Invites are out and RSVPs are in.
Six top-rated college prospects will attend the April 26 NFL Draft at Radio City Music Hall in New York, where they will hear Commissioner Roger Goodell call their names and watch their futures come into view.
The players scheduled for New York are LSU defensive tackle Glenn Dorsey, Ohio State linebacker Vernon Gholston, Virginia defensive end Chris Long, Michigan offensive tackle Jake Long, Arkansas running back Darren McFadden and Boston College quarterback Matt Ryan.
They are widely regarded as the six top talents available in this draft, and surefire top 10 picks.
Either of the Longs could go No. 1 to Miami, whoever's not taken could go No. 2 to St. Louis, Dorsey or Ryan could go No. 3 to Atlanta, McFadden or Gholston or another defensive lineman could go No. 4 to Oakland, Ryan or Jake Long could go No. 5 to Kansas City, and the Jets would happily draft whichever player is still remaining.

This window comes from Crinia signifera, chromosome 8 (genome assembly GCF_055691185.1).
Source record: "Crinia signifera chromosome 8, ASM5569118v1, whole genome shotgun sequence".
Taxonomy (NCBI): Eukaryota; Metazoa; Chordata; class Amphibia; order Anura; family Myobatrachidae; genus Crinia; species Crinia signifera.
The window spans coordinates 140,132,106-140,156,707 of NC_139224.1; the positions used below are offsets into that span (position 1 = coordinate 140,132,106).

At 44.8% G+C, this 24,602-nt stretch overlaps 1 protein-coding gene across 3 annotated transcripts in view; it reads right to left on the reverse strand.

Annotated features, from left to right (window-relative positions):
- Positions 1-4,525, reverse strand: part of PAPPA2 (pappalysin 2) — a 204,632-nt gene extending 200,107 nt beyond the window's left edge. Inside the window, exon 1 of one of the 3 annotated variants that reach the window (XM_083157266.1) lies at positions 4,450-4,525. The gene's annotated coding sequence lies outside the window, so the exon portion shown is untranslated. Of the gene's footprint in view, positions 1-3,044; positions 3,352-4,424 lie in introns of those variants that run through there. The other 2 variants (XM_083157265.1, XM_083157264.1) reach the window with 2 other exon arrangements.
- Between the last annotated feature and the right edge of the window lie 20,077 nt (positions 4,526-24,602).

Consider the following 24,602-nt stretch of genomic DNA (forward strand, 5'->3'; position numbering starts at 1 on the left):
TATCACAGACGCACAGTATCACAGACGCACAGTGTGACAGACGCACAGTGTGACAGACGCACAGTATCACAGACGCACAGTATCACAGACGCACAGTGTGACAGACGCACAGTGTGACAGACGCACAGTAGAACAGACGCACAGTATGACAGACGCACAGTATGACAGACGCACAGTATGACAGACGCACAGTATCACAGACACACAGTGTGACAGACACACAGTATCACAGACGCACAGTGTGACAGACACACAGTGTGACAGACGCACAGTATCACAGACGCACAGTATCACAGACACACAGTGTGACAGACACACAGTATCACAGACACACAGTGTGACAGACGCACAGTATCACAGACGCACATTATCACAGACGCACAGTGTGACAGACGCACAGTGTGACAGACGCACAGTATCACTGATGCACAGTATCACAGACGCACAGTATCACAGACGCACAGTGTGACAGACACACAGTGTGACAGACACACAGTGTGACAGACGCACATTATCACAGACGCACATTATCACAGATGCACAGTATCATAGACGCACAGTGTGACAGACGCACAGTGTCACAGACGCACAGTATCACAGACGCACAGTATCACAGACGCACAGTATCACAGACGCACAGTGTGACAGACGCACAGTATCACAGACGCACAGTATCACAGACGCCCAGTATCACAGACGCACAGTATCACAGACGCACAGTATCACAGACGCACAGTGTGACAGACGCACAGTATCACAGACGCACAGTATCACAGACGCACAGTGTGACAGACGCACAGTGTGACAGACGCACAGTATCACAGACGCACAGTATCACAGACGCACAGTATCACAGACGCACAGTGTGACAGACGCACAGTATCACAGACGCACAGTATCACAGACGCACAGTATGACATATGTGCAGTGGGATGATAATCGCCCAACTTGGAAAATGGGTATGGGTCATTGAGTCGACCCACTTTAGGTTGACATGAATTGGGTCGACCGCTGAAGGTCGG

To arrive at its exclusive draft-invite list, the NFL surveyed some of the most knowledgeable minds in the business, including former Dallas Cowboys executive and current NFL.com analyst Gil Brandt.
Their opinions form the basis of facts in which the NFL makes its decision. The league wants to invite the safest picks possible, players it cannot imagine falling out of the top 10.
But every now and again, a mistake is made. Just last year, former Notre Dame quarterback Brady Quinn –- once projected as the potential third overall pick to the Browns –- dropped to the 22nd overall pick that Cleveland acquired from Dallas.
Quinn sat alone in the green room for 15 picks, one short of the record that former California quarterback Aaron Rodgers and former Texas A&M running back Leeland McElroy shared. Rodgers sat alone in the green room for 16 picks in 2005 before going to Green Bay with the 24th overall pick, McElroy for the same number of picks in 1996 before going to Arizona in the second round with the 32nd overall pick.
Also notable is the fact that all six players invited to this year's draft agreed to attend. Last year, former Wisconsin offensive tackle Joe Thomas, who wound up going to the Pro Bowl in his rookie year with the Browns, opted to go fishing instead.
This year, the only ones fishing will be teams. They are fishing for this year's Thomas.